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Clusters Nebulae Galaxies

Image Credit: NASA
Tonight | May 04, 2010

Small Magellanic Cloud: a nearby dwarf galaxy

If you could view it with your eye alone – in the sky visible from Earth’s Southern Hemisphere – you would say it does resemble a luminous cloud. Really, though, it is a nearby dwarf galaxy, orbiting our Milky Way.

Photo Credit:  NASA
Tonight | Jun 29, 2009

M11: Wild Duck Cluster

The Wild Duck Cluster (Messier 11) is found in the constellation Scutum the Shield, just south of the Eagle’s Tail in the constellation Aquila. Unless you have eagle eyes, don’t expect to see this distant star cluster with the eye alone. Starting from the star Altair, star-hop to M11′s general location. Then find it with binoculars!

10feb01
Tonight | Jun 29, 2009

M20: Trifid Nebula

The Trifid Nebula (Messier 20) is one of the many binocular treasures in the summer Milky Way. Its name means “divided into three lobes,” but you’ll probably need a telescope to see why. On a dark, moonless night, you can star-hop upward from the spout of the Teapot in Sagittarius to the Lagoon Nebula (Messier 8). In the same binocular field, look for the smaller and fainter Trifid Nebula as a fuzzy patch above the Lagoon.

10feb01
Tonight | Jun 29, 2009

The Lagoon Nebula, Messier 8

The Lagoon Nebula is the largest and brightest of a number of nebulosities in and around Sagittarius.

Photo Credit:  Richard Hammar
Tonight | Jun 29, 2009

M33: Triangulum Galaxy

Although long-exposure photographs show the Triangulum galaxy (Messier 33) in a beautiful pinwheel shape, this face-on spiral galaxy looks relatively lackluster in binoculars or even the telescope. The Triangulum galaxy has a low surface brightness that makes this faint object a major challenge, with or without binoculars.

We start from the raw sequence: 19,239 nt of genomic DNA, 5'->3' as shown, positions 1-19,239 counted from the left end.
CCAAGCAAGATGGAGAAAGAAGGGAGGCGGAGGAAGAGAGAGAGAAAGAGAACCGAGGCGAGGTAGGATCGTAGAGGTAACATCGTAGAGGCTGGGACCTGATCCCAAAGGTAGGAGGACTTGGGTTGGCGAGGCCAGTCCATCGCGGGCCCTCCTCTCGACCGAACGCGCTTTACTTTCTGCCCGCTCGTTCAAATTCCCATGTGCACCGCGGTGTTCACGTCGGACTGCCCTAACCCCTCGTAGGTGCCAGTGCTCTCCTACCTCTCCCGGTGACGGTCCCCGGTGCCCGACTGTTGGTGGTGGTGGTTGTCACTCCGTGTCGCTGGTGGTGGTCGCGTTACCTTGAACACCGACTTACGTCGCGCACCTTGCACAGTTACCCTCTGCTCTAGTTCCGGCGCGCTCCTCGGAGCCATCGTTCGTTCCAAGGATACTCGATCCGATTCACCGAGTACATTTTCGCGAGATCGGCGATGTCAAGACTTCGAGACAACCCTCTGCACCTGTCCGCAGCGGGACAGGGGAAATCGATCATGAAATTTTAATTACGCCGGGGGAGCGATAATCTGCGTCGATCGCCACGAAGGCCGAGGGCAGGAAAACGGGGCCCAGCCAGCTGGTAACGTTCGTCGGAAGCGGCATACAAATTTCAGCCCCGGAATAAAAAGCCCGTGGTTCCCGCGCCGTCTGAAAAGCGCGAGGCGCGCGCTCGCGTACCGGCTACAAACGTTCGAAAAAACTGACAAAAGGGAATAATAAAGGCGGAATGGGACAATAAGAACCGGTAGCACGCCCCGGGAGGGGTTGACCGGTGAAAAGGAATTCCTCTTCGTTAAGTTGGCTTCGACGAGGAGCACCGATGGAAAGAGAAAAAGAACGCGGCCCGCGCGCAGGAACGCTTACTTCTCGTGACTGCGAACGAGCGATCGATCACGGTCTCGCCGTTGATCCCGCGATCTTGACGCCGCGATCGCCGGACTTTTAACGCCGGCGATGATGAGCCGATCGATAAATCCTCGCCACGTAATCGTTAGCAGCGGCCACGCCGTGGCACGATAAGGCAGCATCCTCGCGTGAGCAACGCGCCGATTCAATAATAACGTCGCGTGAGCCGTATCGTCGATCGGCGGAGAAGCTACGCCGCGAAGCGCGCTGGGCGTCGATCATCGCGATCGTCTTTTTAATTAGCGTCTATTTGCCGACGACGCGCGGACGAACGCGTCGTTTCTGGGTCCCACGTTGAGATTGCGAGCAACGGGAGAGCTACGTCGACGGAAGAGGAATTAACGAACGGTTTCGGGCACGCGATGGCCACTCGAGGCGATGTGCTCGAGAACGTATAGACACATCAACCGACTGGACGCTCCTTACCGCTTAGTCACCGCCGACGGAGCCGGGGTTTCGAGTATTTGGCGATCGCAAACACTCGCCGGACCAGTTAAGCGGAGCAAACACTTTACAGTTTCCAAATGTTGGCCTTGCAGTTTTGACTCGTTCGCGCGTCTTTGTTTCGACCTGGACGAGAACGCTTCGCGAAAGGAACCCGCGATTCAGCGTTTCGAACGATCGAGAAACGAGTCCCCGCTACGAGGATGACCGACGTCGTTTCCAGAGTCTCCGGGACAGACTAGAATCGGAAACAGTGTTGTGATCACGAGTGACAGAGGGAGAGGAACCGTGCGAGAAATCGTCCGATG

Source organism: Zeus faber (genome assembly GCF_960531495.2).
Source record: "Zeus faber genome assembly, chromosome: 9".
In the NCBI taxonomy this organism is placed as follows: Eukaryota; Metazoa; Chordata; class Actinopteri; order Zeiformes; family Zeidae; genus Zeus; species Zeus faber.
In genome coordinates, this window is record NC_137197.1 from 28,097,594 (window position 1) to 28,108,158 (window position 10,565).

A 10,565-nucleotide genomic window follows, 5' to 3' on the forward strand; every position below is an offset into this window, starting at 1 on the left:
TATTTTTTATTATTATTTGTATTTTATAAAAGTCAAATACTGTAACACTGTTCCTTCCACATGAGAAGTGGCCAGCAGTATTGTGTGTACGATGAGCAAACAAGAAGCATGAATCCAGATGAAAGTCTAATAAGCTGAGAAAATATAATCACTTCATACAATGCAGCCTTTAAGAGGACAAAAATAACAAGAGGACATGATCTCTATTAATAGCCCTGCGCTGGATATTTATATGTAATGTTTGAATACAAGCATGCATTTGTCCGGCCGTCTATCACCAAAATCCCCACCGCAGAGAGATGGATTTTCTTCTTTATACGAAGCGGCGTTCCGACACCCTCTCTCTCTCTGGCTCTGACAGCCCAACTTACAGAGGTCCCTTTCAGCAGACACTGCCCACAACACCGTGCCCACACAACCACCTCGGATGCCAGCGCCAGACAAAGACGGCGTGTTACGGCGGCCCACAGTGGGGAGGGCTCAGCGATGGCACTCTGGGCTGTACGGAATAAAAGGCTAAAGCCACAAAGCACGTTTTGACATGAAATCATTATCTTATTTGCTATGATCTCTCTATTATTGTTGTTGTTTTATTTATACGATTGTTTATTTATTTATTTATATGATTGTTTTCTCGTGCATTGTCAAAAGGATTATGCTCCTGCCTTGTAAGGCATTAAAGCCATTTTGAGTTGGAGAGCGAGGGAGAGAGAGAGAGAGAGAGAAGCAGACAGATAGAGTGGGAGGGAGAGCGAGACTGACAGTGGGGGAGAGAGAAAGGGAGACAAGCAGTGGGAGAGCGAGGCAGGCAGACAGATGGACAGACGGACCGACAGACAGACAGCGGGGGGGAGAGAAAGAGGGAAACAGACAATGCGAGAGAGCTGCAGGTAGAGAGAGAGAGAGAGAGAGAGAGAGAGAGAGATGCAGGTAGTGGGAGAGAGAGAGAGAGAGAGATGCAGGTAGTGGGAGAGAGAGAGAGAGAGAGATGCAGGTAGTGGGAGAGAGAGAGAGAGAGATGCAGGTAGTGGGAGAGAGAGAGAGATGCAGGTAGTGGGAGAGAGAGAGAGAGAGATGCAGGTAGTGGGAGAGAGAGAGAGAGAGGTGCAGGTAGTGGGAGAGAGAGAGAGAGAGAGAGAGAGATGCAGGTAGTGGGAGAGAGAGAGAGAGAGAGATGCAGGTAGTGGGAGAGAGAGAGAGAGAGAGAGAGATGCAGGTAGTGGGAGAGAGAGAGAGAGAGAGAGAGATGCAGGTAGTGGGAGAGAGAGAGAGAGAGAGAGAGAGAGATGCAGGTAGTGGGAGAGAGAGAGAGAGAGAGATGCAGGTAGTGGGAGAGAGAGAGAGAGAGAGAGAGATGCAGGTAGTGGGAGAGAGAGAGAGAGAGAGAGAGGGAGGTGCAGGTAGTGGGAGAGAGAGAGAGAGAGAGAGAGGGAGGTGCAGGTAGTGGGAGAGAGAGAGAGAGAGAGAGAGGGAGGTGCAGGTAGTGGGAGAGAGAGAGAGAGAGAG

Photo Credit:  madmiked
Tonight | Jun 29, 2009

M16 and M17: Eagle and Omega Nebulae

Barely visible to the unaided eye on a dark, moonless night, the Eagle Nebula (Messier 16) and Omega Nebula (Messier 17) are best seen through binoculars, or low power in a telescope. These two closely-knit patches of light readily fit within the same binocular field. Star-hop to them from the Teapot in Sagittarius.

Photo Credit:  Eclipse.sx
Tonight | Jun 29, 2009

Great Rift: Dark area in the Milky Way

Outside on a dark summer night, looking edgewise into our galaxy’s disk, you’ll notice a long, dark lane dividing the bright starry band of the Milky Way. This is the Great Rift.

Photo Credit:  Wil Milan
Tonight | Jun 29, 2009

Beehive: 1,000 stars in Cancer

Between the star Regulus in Leo and the stars Castor and Pollux in Gemini, you might notice a smudge – really a cluster of stars – called the Beehive.

M4 near Antares
Tonight | May 29, 2009

M4: Globular cluster near Antares

If you’ve never found a deep-sky object on your own before, M4 is a grand place to start. The M4 star cluster is easy to find, because it’s right next to Antares, the brightest star in the constellation Scorpius the Scorpion. This is not an open star cluster or loose collection of fairly young stars. Instead, it’s a globular star cluster, a symmetrical grouping of some of the galaxy’s oldest stars.